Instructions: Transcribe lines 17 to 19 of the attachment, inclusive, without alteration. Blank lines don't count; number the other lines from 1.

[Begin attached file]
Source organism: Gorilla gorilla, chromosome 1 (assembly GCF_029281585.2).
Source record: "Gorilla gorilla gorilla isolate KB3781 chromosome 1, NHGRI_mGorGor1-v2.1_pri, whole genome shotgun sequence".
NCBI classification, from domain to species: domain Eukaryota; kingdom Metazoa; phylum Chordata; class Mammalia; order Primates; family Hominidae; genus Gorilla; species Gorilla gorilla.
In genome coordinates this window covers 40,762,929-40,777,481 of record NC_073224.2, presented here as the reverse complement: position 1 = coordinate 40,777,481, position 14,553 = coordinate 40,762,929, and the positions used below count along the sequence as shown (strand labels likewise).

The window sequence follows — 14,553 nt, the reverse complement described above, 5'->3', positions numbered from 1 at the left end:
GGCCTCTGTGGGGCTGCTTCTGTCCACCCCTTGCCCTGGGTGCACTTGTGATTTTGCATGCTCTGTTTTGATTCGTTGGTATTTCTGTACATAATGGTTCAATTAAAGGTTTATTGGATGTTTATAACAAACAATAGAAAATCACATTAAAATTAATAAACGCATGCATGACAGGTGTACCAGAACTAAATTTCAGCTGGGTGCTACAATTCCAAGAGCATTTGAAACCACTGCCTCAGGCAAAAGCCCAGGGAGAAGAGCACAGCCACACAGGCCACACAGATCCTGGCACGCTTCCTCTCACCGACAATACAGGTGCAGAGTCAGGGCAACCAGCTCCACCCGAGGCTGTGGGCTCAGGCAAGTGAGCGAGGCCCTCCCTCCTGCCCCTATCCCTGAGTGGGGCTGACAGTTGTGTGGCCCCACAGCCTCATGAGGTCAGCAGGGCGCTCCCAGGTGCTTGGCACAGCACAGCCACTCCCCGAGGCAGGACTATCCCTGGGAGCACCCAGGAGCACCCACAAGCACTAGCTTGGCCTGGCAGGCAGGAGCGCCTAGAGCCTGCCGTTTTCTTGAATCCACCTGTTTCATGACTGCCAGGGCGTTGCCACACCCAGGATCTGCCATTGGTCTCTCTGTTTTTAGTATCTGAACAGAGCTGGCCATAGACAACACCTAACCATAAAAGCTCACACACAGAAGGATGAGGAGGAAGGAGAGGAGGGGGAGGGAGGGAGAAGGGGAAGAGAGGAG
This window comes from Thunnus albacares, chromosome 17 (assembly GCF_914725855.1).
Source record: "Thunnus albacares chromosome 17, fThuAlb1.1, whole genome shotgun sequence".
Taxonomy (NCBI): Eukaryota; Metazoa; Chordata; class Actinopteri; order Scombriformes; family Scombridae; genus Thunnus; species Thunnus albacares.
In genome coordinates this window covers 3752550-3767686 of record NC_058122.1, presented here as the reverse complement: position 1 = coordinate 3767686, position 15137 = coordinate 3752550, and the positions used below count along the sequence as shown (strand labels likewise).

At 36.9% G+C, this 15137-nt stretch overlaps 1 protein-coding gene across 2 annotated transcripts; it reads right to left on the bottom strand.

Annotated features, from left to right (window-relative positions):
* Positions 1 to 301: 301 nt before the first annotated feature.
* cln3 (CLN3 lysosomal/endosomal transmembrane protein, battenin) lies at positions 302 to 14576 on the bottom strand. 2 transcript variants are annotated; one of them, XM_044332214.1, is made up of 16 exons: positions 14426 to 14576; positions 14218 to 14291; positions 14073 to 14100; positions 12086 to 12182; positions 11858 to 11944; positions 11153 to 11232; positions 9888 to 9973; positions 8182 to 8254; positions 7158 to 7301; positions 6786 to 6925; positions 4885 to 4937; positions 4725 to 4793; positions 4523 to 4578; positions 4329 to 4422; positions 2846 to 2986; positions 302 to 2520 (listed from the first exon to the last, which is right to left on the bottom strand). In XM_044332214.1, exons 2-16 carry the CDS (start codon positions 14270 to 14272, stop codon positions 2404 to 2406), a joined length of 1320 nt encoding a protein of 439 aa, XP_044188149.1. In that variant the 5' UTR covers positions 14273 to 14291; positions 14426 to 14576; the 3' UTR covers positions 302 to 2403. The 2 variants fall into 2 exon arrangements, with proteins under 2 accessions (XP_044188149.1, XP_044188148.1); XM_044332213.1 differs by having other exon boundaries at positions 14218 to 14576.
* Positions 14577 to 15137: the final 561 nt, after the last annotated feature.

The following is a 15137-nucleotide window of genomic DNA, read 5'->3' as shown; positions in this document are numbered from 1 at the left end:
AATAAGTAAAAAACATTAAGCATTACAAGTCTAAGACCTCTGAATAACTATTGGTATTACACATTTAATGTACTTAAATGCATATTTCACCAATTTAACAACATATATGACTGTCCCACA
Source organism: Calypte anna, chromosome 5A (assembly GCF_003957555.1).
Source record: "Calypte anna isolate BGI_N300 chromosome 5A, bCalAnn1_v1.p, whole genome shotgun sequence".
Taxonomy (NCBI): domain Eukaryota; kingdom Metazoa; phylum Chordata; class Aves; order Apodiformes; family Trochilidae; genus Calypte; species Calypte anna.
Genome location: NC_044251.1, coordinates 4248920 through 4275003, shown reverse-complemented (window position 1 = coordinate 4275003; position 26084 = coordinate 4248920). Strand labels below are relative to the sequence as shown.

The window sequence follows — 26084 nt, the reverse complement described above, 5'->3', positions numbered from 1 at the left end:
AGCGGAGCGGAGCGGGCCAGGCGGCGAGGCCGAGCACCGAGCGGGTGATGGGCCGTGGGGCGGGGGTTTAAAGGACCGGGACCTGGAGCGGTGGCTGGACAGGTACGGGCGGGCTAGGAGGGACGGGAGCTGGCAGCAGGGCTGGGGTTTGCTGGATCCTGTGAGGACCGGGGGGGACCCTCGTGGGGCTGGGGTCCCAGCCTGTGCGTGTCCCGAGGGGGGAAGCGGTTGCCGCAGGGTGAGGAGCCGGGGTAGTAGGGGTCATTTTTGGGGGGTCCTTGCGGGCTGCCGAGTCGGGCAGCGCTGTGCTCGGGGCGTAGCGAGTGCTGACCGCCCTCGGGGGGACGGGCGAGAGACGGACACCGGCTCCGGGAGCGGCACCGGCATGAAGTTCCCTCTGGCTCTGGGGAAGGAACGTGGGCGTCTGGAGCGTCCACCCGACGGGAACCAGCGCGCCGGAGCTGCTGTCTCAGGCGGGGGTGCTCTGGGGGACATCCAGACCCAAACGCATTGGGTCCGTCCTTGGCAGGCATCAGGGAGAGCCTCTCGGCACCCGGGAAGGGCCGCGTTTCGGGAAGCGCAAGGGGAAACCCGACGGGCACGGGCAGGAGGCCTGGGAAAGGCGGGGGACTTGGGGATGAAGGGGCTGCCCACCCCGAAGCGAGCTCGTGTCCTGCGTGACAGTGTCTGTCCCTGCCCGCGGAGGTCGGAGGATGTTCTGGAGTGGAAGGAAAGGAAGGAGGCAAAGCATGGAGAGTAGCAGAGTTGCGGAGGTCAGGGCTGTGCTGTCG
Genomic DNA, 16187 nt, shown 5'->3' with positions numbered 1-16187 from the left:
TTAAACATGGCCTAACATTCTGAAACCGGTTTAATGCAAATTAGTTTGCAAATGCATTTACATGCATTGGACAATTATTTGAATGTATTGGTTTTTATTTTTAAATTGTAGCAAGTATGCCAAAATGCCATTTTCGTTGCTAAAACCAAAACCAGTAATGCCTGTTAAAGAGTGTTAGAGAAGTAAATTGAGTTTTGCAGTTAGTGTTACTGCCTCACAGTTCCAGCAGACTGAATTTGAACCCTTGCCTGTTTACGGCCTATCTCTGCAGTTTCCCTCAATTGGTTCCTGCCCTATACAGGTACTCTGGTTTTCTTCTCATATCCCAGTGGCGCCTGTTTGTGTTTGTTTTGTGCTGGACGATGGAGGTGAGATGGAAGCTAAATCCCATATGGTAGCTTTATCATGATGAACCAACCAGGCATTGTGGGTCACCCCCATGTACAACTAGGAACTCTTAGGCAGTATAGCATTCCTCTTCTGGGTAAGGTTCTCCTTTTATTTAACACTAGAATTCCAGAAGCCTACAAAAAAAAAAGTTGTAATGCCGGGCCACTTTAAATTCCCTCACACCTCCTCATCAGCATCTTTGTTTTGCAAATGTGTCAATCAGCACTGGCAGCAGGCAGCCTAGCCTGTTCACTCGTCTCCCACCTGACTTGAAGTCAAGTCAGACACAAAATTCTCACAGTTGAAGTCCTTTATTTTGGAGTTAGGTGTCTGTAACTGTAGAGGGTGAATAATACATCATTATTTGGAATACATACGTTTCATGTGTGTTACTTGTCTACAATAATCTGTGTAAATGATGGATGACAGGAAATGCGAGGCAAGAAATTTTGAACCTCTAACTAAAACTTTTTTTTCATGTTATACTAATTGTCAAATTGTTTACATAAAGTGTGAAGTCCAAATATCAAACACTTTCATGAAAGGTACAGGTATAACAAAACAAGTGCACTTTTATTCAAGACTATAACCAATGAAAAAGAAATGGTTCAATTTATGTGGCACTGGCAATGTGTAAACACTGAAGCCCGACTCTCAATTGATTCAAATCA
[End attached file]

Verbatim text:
AATAAGTAAAAAACATTAAGCATTACAAGTCTAAGACCTCTGAATAACTATTGGTATTACACATTTAATGTACTTAAATGCATATTTCACCAATTTAACAACATATATGACTGTCCCACA
Source organism: Calypte anna, chromosome 5A (assembly GCF_003957555.1).
Source record: "Calypte anna isolate BGI_N300 chromosome 5A, bCalAnn1_v1.p, whole genome shotgun sequence".